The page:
This week we’re all mental organisms made only for rolling dice as we figure out how to play D&D with Marvel villain, M.O.D.O.K.
We just finished the M.O.D.O.K. animated show and… it sure was something. Would we watch a season two? Honestly, yeah. Was it good? The word “good” would be doing a lot of heavy lifting. But it was fun and it leaned into one of my personal favorite Marvel goofs; M.O.D.O.K. is a much more fun character when you don’t take him even remotely seriously. Before this show Super Hero Squad‘s version of the character was somehow both more and less villainous and goofy. Depending on how you decide to drop him into your story he can be a legitimately scary foe, or a kind of sad joke character, and I think both of those are have places in (very different) games and are both worth exploring.
Realistically, this is a character who should be your party’s foe, and a scary one at that. I simplified him down to his psychic abilities and protective force fields, and that alone would be pretty difficult to fight despite the relatively low armor class and hit points. Honestly, there’s not much to run of the mill villain M.O.D.O.K., he’s got psionic rays and he knows how to use them.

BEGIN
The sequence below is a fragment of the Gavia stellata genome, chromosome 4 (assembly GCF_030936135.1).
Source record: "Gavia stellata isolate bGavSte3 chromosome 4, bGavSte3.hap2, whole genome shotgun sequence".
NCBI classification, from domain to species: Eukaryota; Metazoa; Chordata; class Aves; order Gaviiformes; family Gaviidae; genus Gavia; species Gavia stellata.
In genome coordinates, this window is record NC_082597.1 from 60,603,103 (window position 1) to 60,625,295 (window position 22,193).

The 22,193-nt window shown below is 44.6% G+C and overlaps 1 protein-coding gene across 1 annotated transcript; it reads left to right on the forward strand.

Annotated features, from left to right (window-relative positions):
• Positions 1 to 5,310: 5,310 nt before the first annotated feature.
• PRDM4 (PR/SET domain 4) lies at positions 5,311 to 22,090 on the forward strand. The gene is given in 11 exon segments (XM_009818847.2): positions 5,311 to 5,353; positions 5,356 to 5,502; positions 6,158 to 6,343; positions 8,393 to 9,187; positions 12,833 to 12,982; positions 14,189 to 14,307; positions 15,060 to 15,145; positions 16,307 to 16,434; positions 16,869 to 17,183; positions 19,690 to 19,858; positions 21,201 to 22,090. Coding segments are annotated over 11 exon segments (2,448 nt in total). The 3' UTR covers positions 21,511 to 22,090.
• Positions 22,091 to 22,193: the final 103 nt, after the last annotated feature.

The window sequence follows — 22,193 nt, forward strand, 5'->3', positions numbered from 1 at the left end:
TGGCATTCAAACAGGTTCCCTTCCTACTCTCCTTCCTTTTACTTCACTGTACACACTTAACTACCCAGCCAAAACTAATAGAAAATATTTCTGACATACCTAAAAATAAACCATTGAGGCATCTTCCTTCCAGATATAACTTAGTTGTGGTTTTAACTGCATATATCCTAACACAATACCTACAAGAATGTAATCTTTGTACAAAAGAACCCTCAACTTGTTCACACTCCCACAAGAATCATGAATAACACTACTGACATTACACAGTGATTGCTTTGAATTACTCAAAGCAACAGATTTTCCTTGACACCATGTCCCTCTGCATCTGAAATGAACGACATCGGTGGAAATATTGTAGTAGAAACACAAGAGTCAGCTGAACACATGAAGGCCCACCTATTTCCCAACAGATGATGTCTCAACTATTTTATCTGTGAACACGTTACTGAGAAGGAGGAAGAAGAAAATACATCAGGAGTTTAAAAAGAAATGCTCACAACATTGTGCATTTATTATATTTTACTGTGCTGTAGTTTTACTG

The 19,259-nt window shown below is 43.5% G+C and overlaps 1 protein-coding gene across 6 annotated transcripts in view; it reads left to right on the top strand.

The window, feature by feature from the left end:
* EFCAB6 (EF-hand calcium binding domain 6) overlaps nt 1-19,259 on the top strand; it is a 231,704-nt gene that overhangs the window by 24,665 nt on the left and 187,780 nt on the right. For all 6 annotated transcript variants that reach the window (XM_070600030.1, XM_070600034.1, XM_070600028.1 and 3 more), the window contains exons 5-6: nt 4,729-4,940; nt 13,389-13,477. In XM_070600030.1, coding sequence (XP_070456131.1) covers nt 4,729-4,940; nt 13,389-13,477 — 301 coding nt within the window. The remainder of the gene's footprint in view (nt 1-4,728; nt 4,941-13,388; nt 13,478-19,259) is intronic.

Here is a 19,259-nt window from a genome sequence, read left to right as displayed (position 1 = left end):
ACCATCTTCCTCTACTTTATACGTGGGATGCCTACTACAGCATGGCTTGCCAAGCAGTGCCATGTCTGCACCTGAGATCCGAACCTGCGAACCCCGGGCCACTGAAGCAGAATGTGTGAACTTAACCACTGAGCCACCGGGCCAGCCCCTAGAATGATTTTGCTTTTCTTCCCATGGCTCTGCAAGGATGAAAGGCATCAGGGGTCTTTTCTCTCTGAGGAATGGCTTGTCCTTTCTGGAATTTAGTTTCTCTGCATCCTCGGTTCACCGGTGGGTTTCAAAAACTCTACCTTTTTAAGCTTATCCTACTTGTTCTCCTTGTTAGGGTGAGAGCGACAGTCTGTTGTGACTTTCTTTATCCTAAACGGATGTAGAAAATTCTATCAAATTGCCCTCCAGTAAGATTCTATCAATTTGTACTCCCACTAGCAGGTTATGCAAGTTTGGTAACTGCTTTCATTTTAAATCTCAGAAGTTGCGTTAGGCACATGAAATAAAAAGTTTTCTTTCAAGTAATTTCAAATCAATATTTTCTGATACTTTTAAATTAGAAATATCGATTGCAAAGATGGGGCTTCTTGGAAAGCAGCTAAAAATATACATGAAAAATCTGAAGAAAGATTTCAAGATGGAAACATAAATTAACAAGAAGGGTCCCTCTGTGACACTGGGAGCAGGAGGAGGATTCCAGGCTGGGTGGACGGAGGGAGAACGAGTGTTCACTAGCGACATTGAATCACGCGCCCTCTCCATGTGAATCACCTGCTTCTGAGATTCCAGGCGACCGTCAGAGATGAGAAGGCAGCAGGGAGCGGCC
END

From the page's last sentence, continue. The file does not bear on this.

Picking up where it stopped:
Player Character M.O.D.O.K.
Player character M.O.D.O.K. is a little different in that he sort of….. sucks. And honestly, I cannot tell you how fun and freeing it is to make a character sheet where it’s okay and even sort of the goal for the character to be borderline unplayablely bad.
I decided on Aberrant Mind Sorcerer for the psionic powers that allow you to “control the magical energy of the multiverse” because that is pretty on brand for what M.O.D.O.K. should be. But it has a fun side effect of making a character who is so inept that they are incapable of multiclassing. To multiclass he would need a Charisma score of at least 13 and animated sad dad M.O.D.O.K. has an average charisma on a good day. Usually I roll for character stats, but in this case I just copied the monster stats I’d chosen and let any boosts happen naturally with the notable difference of the decreased Wisdom. He’s still smart, sure, but wise? Actually, “smart” may be a stretch, but it’s too late now.
Some of the spells came with the sorcerous origin, while the rest were chosen to lean into the psionic powers or tendency for this version of the character to be dramatic or spiteful instead of actually useful. Which is borderline tragic since his unarmed strike is less than effective. His Doomsday Chair could be souped up with weaponry, but he probably accidently left those at home somehow.
At the end of the day I made a sheet that I truly think the character would hate, and that feels right to me.
How would you make M.O.D.O.K. for D&D? Would you rather the original competent villain, or the silly cartoonish version that animated Marvel shows seem to love? Have you watched M.O.D.O.K., and if so what did you think? Let us know in the comments!